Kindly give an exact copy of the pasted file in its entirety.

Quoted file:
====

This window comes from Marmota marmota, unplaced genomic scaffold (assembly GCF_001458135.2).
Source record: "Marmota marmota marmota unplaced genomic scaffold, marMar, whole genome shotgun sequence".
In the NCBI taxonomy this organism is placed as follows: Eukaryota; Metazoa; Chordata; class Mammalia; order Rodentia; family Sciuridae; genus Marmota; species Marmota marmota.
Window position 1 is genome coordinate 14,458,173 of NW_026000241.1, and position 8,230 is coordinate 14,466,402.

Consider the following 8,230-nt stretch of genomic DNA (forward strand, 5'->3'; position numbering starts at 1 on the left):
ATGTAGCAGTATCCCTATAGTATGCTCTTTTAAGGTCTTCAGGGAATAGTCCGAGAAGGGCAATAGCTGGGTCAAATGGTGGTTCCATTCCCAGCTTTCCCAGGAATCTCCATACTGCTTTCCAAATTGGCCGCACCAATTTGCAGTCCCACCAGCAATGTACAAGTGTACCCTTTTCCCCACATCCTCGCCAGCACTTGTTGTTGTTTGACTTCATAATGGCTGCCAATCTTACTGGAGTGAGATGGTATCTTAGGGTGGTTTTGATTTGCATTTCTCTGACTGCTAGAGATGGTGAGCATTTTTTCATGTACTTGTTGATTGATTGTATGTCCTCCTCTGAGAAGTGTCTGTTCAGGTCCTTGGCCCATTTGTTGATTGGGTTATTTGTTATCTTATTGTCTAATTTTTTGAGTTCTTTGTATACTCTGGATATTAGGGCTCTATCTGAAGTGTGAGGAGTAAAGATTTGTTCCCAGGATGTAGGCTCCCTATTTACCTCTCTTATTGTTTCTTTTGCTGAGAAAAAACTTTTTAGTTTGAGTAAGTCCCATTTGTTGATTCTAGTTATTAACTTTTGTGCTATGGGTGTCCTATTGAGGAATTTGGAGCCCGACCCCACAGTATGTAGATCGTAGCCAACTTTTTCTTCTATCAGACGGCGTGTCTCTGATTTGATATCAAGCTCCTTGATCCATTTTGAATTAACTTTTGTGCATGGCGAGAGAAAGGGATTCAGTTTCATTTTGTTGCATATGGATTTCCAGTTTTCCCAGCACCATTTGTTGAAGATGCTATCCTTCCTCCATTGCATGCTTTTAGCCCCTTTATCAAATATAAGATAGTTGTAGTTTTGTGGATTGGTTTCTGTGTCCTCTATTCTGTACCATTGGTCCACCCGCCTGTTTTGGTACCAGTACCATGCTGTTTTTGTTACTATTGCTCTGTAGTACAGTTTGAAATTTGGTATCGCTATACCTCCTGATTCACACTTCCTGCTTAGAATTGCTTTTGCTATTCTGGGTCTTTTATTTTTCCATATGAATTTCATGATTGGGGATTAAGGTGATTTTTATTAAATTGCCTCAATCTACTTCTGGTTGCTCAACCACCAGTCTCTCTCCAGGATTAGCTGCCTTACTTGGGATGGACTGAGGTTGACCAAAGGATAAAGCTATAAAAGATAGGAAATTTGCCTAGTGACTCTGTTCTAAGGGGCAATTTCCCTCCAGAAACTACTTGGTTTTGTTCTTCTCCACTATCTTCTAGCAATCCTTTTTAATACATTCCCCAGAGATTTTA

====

This window comes from Marmota marmota, unplaced genomic scaffold (assembly GCF_001458135.2).
Source record: "Marmota marmota marmota unplaced genomic scaffold, marMar, whole genome shotgun sequence".
In the NCBI taxonomy this organism is placed as follows: Eukaryota; Metazoa; Chordata; class Mammalia; order Rodentia; family Sciuridae; genus Marmota; species Marmota marmota.
Window position 1 is genome coordinate 14,458,173 of NW_026000241.1, and position 8,230 is coordinate 14,466,402.

Consider the following 8,230-nt stretch of genomic DNA (forward strand, 5'->3'; position numbering starts at 1 on the left):
ATGTAGCAGTATCCCTATAGTATGCTCTTTTAAGGTCTTCAGGGAATAGTCCGAGAAGGGCAATAGCTGGGTCAAATGGTGGTTCCATTCCCAGCTTTCCCAGGAATCTCCATACTGCTTTCCAAATTGGCCGCACCAATTTGCAGTCCCACCAGCAATGTACAAGTGTACCCTTTTCCCCACATCCTCGCCAGCACTTGTTGTTGTTTGACTTCATAATGGCTGCCAATCTTACTGGAGTGAGATGGTATCTTAGGGTGGTTTTGATTTGCATTTCTCTGACTGCTAGAGATGGTGAGCATTTTTTCATGTACTTGTTGATTGATTGTATGTCCTCCTCTGAGAAGTGTCTGTTCAGGTCCTTGGCCCATTTGTTGATTGGGTTATTTGTTATCTTATTGTCTAATTTTTTGAGTTCTTTGTATACTCTGGATATTAGGGCTCTATCTGAAGTGTGAGGAGTAAAGATTTGTTCCCAGGATGTAGGCTCCCTATTTACCTCTCTTATTGTTTCTTTTGCTGAGAAAAAACTTTTTAGTTTGAGTAAGTCCCATTTGTTGATTCTAGTTATTAACTTTTGTGCTATGGGTGTCCTATTGAGGAATTTGGAGCCCGACCCCACAGTATGTAGATCGTAGCCAACTTTTTCTTCTATCAGACGGCGTGTCTCTGATTTGATATCAAGCTCCTTGATCCATTTTGAATTAACTTTTGTGCATGGCGAGAGAAAGGGATTCAGTTTCATTTTGTTGCATATGGATTTCCAGTTTTCCCAGCACCATTTGTTGAAGATGCTATCCTTCCTCCATTGCATGCTTTTAGCCCCTTTATCAAATATAAGATAGTTGTAGTTTTGTGGATTGGTTTCTGTGTCCTCTATTCTGTACCATTGGTCCACCCGCCTGTTTTGGTACCAGTACCATGCTGTTTTTGTTACTATTGCTCTGTAGTACAGTTTGAAATTTGGTATCGCTATACCTCCTGATTCACACTTCCTGCTTAGAATTGCTTTTGCTATTCTGGGTCTTTTATTTTTCCATATGAATTTCATGATTGGGGATTAAGGTGATTTTTATTAAATTGCCTCAATCTACTTCTGGTTGCTCAACCACCAGTCTCTCTCCAGGATTAGCTGCCTTACTTGGGATGGACTGAGGTTGACCAAAGGATAAAGCTATAAAAGATAGGAAATTTGCCTAGTGACTCTGTTCTAAGGGGCAATTTCCCTCCAGAAACTACTTGGTTTTGTTCTTCTCCACTATCTTCTAGCAATCCTTTTTAATACATTCCCCAGAGATTTTA